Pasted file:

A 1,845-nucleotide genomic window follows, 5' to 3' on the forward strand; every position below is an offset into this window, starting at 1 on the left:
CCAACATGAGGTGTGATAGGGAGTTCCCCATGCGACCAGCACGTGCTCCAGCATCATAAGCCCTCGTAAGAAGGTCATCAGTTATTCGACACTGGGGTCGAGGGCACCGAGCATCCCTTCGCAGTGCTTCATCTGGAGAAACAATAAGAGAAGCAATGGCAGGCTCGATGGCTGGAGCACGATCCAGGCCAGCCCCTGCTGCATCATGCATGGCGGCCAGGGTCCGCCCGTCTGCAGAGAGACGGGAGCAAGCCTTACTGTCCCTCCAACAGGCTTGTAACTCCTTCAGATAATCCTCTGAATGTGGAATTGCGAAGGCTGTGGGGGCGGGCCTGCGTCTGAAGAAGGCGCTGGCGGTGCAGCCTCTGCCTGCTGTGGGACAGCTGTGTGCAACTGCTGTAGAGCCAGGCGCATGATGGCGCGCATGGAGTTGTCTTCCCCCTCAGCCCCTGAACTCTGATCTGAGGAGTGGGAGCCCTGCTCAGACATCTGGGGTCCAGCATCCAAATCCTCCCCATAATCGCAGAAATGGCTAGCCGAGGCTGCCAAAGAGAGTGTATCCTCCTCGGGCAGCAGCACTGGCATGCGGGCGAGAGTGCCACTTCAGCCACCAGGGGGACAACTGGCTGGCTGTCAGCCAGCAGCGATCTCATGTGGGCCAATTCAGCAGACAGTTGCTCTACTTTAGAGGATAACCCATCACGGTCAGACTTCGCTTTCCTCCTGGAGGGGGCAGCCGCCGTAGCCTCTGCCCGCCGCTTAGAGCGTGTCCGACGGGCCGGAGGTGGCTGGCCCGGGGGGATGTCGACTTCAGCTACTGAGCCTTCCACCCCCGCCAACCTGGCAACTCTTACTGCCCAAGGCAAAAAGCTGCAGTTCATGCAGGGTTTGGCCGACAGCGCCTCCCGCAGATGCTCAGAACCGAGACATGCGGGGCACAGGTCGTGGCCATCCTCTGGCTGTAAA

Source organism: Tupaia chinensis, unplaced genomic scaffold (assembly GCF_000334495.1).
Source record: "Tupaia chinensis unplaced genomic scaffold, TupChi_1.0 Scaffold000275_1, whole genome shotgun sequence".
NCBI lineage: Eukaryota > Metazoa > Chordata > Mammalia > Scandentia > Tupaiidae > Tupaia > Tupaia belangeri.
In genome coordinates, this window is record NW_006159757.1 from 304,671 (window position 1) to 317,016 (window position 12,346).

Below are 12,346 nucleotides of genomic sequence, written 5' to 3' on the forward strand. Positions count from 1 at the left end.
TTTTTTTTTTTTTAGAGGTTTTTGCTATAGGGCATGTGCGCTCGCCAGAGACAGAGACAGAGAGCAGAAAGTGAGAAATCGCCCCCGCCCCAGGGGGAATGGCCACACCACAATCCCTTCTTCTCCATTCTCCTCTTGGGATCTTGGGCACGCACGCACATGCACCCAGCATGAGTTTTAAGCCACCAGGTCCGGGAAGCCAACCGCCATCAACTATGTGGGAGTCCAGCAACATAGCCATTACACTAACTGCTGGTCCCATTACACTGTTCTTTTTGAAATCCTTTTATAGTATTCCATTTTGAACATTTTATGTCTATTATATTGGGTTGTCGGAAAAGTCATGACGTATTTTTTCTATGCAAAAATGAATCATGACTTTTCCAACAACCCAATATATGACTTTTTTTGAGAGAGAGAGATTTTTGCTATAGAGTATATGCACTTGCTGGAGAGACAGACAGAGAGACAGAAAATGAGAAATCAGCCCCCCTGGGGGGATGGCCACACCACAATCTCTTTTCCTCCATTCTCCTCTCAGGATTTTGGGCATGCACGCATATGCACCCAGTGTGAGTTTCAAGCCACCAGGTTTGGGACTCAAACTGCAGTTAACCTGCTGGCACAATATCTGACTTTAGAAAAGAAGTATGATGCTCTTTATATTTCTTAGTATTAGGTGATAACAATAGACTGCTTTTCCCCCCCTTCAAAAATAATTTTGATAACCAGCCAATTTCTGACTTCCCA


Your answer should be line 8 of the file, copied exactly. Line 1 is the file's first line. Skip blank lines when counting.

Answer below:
TTTTTTTTTTTTTAGAGGTTTTTGCTATAGGGCATGTGCGCTCGCCAGAGACAGAGACAGAGAGCAGAAAGTGAGAAATCGCCCCCGCCCCAGGGGGAATGGCCACACCACAATCCCTTCTTCTCCATTCTCCTCTTGGGATCTTGGGCACGCACGCACATGCACCCAGCATGAGTTTTAAGCCACCAGGTCCGGGAAGCCAACCGCCATCAACTATGTGGGAGTCCAGCAACATAGCCATTACACTAACTGCTGGTCCCATTACACTGTTCTTTTTGAAATCCTTTTATAGTATTCCATTTTGAACATTTTATGTCTATTATATTGGGTTGTCGGAAAAGTCATGACGTATTTTTTCTATGCAAAAATGAATCATGACTTTTCCAACAACCCAATATATGACTTTTTTTGAGAGAGAGAGATTTTTGCTATAGAGTATATGCACTTGCTGGAGAGACAGACAGAGAGACAGAAAATGAGAAATCAGCCCCCCTGGGGGGATGGCCACACCACAATCTCTTTTCCTCCATTCTCCTCTCAGGATTTTGGGCATGCACGCATATGCACCCAGTGTGAGTTTCAAGCCACCAGGTTTGGGACTCAAACTGCAGTTAACCTGCTGGCACAATATCTGACTTTAGAAAAGAAGTATGATGCTCTTTATATTTCTTAGTATTAGGTGATAACAATAGACTGCTTTTCCCCCCCTTCAAAAATAATTTTGATAACCAGCCAATTTCTGACTTCCCA